The big question for any long-time baseball fan coming both in and out of Game Six on Tuesday night at Kauffman Stadium was this: Will history repeat itself... again?
The World Series is nothing if not historic: The game's very fabric relies on its threads from the last 111 seasons of professional baseball in the United States, since the first World Series in 1903. And Game Six's outcome has now given us all a Game Seven to savor — probably forever, as these ultimate contests tend to be memorable ones.
The Kansas City Royals evened up the 2014 Fall Classic at three games apiece by beating the visiting San Francisco Giants, 10-0. This reversed the trend of the last two games, where the Giants — playing at home — beat the Royals by a combined 16-4 score.
Now, it's one final matchup for all the marbles, and that gets us back to the history part: In this case, history is good for the Royals and for the Giants, although truthfully, none of that matters on Wednesday night in Game Seven.
It's simply one game for the World Series and the championship of Major League Baseball.
What Game Seven Means to the Giants
San Francisco knows it missed a golden opportunity to step on the neck of a wilting opponent. After the royal beat-downs at AT&T Park on Saturday and Sunday nights, respectively, Kansas City could have been running on fumes.
But instead, the Giants and their patchwork rotation collapsed early, giving up seven runs in the second inning to make Game Six a relative snoozer. Now, it's San Francisco that needs to regroup — and fast — for a seventh game the team really didn't want to play.
The Giants won a Game Seven in the 2012 National League Championship Series against the St. Louis Cardinals, but that was at home — when they were the underdogs charging back into a series. Now, the San Francisco roster has to muster up on the road to beat a very confident and very young team that truly believes in itself.
Not that Buster Posey and Pablo Sandoval — and all their friends — don't have confidence; they have a nucleus together that has won World Series titles in 2010 and 2012. But those teams waltzed through the Fall Classic both times.
Even though this team has nothing to do with the Barry Bonds-led 2002 Giants team, that's the history San Francisco doesn't want to see repeat: They went to Anaheim for Game Six leading the Series three games to two — and lost a heartbreaker in Game Six before folding hard in Game Seven.
Don't expect these Giants to fold. That old expression — "I'm going to manage this game like it's Game Seven of the World Series" — becomes reality on Wednesday night, and San Francisco will probably try to use Madison Bumgarner one last time in any capacity they can to try to win the Series.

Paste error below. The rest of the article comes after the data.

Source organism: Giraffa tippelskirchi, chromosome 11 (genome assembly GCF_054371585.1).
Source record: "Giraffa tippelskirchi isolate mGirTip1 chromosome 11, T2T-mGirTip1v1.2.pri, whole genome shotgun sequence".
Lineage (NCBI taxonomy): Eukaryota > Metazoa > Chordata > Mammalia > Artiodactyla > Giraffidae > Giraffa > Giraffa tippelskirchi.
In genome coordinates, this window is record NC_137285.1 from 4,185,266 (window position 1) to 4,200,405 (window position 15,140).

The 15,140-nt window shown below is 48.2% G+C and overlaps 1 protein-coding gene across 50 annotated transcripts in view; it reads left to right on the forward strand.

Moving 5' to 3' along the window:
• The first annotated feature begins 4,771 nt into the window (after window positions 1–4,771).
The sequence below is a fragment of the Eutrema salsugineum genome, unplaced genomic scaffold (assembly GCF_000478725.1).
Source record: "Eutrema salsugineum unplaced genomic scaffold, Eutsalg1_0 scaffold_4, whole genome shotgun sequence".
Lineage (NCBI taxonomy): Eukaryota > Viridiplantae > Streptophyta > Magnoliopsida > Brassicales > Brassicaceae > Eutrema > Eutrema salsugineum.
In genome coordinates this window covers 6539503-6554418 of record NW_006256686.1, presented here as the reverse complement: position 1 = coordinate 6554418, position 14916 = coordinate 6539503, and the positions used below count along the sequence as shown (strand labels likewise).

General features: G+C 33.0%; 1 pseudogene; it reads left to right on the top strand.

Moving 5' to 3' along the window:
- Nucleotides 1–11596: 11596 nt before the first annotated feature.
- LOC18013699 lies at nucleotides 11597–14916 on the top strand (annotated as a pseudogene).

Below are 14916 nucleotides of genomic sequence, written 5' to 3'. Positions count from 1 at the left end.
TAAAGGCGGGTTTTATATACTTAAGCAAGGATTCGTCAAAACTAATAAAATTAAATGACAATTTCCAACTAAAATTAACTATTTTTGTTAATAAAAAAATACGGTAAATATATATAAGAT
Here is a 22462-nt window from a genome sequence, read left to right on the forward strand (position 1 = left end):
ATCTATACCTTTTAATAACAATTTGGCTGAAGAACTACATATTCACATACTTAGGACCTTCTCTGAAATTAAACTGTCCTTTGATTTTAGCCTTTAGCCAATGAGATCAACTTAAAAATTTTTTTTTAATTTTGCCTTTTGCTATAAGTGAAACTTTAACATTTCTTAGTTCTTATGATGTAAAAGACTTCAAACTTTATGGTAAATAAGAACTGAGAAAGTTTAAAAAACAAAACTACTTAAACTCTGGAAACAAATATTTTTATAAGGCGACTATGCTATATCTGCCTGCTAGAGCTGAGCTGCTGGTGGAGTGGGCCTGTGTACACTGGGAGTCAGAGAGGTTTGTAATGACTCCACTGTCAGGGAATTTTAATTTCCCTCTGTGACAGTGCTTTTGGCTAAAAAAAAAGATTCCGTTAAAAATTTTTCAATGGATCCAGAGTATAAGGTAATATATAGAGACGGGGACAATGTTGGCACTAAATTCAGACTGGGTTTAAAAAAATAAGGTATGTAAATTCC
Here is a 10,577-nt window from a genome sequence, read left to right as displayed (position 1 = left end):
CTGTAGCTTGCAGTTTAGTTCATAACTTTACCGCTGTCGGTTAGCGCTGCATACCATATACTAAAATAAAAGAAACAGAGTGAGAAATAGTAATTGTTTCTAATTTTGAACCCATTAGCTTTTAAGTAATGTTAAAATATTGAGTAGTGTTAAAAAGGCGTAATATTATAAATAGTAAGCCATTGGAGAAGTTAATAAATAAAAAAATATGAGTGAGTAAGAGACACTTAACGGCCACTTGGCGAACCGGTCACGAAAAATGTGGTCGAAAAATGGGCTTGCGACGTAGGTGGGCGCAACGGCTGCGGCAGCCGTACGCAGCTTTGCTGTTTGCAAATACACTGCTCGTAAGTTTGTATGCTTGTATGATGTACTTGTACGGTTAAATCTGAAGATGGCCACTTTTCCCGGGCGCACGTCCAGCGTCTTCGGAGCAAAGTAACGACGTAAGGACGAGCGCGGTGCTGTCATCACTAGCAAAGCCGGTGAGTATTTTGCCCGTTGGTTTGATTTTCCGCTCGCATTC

What Game Seven Means to the Royals
This goes beyond mere championships for Kansas City. This is now a once-in-a-generation opportunity for the Royals and their fans to experience something amazing. You know, like that 1985 team did when they come back from the 3-1 deficit in the World Series, winning Games Six and Seven at home, to win the club's only MLB title.
The Royals, as we all know, hadn't been back to the postseason at all since that season. A generation of baseball fans in Kansas City has suffered plenty, and to them — and by extension, to the players — this Game Seven means everything.
San Francisco experienced this sort of "revival" in 2010, of course, when the Giants won their first World Series since moving to California in the 1950s. It just might be Kansas City's turn to have that same kind of moment.
Kansas City is a great baseball town with a great baseball tradition: Remember the Kansas City Monarchs? Well, there's a reason the Negro Leagues Baseball Museum is in this city. Most major-league cities have a rich tradition of some sort, even if it's not a major-league tradition. But baseball is part of the fabric of Kansas City's identity.
That's what this game means to the Royals and their fans.
Game Seven Outlook and Prediction
Historically, there haven't been too many teams that have lost Game Seven on their home field: The last time it happened was in 1979, when the Baltimore Orioles dropped both Games Six and Seven at home to the Pittsburgh Pirates.
In 1991, the Minnesota Twins needed extra innings to beat the Atlanta Braves in Game Seven at home, in that famous 1-0 game pitched by Jack Morris.
The pitching matchup is an interesting one: San Francisco sends the aging Tim Hudson to the mound against Kansas City's Jeremy Guthrie. It's a rematch of Game Three, where neither starter made it out of the sixth inning. Not exactly the stuff of legends, but it'll have to do.
Remember, though — all pitchers are available for Game Seven, period. Even the Game Six starters could be ready to throw if necessary. Remember how the Arizona Diamondbacks beat the New York Yankees in 2001? The superhuman Randy Johnson won Game Six as a starter, and then he won Game Seven in relief.
(The two losing Yankees pitchers for those games? Andy Pettitte and Mariano Rivera.)
This Fall Classic lacks that kind of "Hall of Famer" cachet, but it's been a thriller nonetheless.
And it's hard to ignore history: Look for the Royals and their very strong pitching to emerge victorious in the end of this one — although it won't be as easy as it was for Kansas City in Game Six.
After all, you don't win the World Series, right? It wins you.
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